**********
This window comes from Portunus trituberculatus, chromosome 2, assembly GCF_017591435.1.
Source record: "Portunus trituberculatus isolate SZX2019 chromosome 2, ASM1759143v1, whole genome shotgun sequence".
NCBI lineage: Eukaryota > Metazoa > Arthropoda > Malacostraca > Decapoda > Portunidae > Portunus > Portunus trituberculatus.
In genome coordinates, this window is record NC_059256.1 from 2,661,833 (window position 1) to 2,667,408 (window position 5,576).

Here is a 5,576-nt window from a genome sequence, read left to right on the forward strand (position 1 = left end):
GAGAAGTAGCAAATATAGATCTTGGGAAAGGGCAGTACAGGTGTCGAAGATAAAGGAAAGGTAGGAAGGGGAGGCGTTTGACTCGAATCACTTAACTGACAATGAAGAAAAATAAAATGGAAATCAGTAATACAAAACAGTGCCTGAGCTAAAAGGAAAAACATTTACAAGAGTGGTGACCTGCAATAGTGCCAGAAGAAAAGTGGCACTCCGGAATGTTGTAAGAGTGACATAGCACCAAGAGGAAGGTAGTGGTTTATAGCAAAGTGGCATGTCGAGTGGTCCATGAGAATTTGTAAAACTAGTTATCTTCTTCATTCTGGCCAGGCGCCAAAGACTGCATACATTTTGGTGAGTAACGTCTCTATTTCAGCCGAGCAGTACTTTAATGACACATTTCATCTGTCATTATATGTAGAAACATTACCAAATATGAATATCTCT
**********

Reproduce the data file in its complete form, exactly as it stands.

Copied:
This window comes from Portunus trituberculatus, chromosome 2, assembly GCF_017591435.1.
Source record: "Portunus trituberculatus isolate SZX2019 chromosome 2, ASM1759143v1, whole genome shotgun sequence".
NCBI lineage: Eukaryota > Metazoa > Arthropoda > Malacostraca > Decapoda > Portunidae > Portunus > Portunus trituberculatus.
In genome coordinates, this window is record NC_059256.1 from 2,661,833 (window position 1) to 2,667,408 (window position 5,576).

Here is a 5,576-nt window from a genome sequence, read left to right on the forward strand (position 1 = left end):
GAGAAGTAGCAAATATAGATCTTGGGAAAGGGCAGTACAGGTGTCGAAGATAAAGGAAAGGTAGGAAGGGGAGGCGTTTGACTCGAATCACTTAACTGACAATGAAGAAAAATAAAATGGAAATCAGTAATACAAAACAGTGCCTGAGCTAAAAGGAAAAACATTTACAAGAGTGGTGACCTGCAATAGTGCCAGAAGAAAAGTGGCACTCCGGAATGTTGTAAGAGTGACATAGCACCAAGAGGAAGGTAGTGGTTTATAGCAAAGTGGCATGTCGAGTGGTCCATGAGAATTTGTAAAACTAGTTATCTTCTTCATTCTGGCCAGGCGCCAAAGACTGCATACATTTTGGTGAGTAACGTCTCTATTTCAGCCGAGCAGTACTTTAATGACACATTTCATCTGTCATTATATGTAGAAACATTACCAAATATGAATATCTCT